Critical Facts Omitted

Readers write

August 04, 1991

From: Deborah D. Kendig


Board of Education

Howard County

In the July 28 edition of the Howard County Sun, the reporter omitted several critical and important facts from the story, "School board draws fire by voting to letofficials investigate abuse," by Erik Nelson.

(1) The board adopted the Child Abuse Policy by a vote of 5-0.

(2) The adopted policywas the third version presented to the board, and it encompassed most of the changes originally sought by Dr. Campbell.

(3) Many hoursof discussion between Dr. James McGowan, associate superintendent, and the State's Attorney's Office, the Police Department and the Department of Social Services have gone into this revision. The result of these discussions is the inclusion of these agencies throughout the policy. The reason for this inclusion is to protect the child from further trauma.

(4) The only "investigation" allowed by the school system is that one done by the superintendent prior to the dismissal hearing of an employee. The Board of Education must conduct an administrative hearing before dismissing or suspending an employee. This is aconstitutional due process requirement which can be waived only by the employee. However, the language of the policy also states that thesuperintendent shall further investigate the facts "in accordance with the Memorandum of Understanding with responsible law enforcement authorities and the Department of Social Services." Again, this memorandum was devised "in order to minimize the amount of trauma."

By eliminating these crucial points from his story, Mr. Nelson missed thepoint of the policy revision . . . to protect students. By ensuring a constitutional, legal avenue of employee dismissal, the board is able to fulfill its responsibilities both for and to students AND employees.

The point was also made at the beginning of the meeting thatthe Memorandum of Understanding was indeed not finalized but being scrutinized by the county's Office of Law. If your reporter presented that information to Lt. Davis of the Police Department any differently, he was mistaken. It should be noted that the Board of Education does not formally approve such documents. They are administrative actions.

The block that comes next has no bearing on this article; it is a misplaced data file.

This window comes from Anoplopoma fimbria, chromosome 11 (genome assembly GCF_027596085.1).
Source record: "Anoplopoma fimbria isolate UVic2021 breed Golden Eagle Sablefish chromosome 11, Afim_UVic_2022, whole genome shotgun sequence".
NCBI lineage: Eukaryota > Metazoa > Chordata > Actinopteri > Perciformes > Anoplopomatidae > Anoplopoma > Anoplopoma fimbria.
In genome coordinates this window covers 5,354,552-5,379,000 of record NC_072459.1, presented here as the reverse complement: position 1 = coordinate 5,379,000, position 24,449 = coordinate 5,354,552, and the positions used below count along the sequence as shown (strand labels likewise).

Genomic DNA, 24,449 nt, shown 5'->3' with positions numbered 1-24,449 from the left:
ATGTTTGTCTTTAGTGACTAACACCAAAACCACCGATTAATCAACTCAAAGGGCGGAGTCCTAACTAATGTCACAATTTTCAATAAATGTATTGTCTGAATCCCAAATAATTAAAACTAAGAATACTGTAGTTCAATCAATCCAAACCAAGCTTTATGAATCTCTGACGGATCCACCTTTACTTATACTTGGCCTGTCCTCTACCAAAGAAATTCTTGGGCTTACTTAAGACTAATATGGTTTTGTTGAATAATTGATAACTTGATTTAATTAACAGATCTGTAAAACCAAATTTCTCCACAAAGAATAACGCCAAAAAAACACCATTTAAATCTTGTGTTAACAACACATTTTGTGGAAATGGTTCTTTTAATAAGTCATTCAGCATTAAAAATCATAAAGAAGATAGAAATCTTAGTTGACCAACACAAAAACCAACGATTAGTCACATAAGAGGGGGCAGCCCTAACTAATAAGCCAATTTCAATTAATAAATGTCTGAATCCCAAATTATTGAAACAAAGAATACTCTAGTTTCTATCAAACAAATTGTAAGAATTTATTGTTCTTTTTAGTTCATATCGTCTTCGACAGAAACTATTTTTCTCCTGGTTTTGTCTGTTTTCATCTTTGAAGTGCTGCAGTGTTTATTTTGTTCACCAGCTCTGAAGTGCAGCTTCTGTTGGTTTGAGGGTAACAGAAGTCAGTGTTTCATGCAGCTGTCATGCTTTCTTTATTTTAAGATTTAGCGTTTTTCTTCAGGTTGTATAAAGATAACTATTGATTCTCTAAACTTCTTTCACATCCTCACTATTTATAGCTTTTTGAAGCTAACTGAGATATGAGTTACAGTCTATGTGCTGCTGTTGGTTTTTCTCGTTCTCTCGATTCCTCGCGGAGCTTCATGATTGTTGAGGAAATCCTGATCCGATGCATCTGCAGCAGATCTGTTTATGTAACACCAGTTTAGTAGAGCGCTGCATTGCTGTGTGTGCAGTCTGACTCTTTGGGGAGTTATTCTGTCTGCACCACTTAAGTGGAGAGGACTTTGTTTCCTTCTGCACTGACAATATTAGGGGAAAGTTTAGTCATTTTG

From: Patricia Dabbs

Ellicott City

Today is a very sad day for the neighborhood of Glenmar in Howard County. Part of our natural legacy was destroyed to make way for a storm drain for the development at Montgomery Meadows along Route 104. Dozens of mature trees (oaks, poplars, sycamores and maples), along with a hedgerow that was the habitat for several species of birds (sparrows, cardinals, bluebirds, wrens, etc.) and many small wild animals (rabbits, groundhogs, foxes, field mice, possums), were wantonly destroyed.

Surely, a less destructive technology for digging a trench is available to developers.

What sense does it make, financially or aesthetically, for a developer to tear down mature trees and well-established vegetation in order to make way for building expensive homes where trees and plants will become a highly desirable part of the landscaping?

In the case of Montgomery Meadows, the developers spent months moving piles of dirt around open fields that had been meadows on a horse farm.

They did not have to go to the trouble or the expense of cutting down stands of trees to make attractive sites for the hundreds of half-acre lots that now make up Montgomery Meadows.

The burning, searing question now is: why did they have to destroy the relatively small area of trees and vegetation at the margin of the development?

As a resident of Glenmar, my home is immediately adjacent to Montgomery Meadows. The destruction of that line of trees has eliminated a living visual boundary that defined Glenmar and set it apart from Montgomery Meadows.

Now, after today's brutal assaulton the natural environment, that place looks like the forces of Operation Desert Storm were at work. What was once a visual treat and a natural treasure is now reminiscent of a scorched earth strategy in warfare.

When I returned home from work this evening I was dumbstruck at the destruction that had taken place during the day! It was as if I was at the wrong place. It was as if I was lost.

What recoursedo my neighbors and I have to heal this wound on our local environment? We can plant some trees.

More importantly, we can mobilize to protect our common interests in the future. What can Howard County and the state of Maryland or environmental organizations do to encourage restoration of this natural habitat? What responsibility does the developer have for restoring what he has despoiled?

It is my earnest hope that each of these parties, especially the developer, will contribute something to replace the lost habitat that I've described here.

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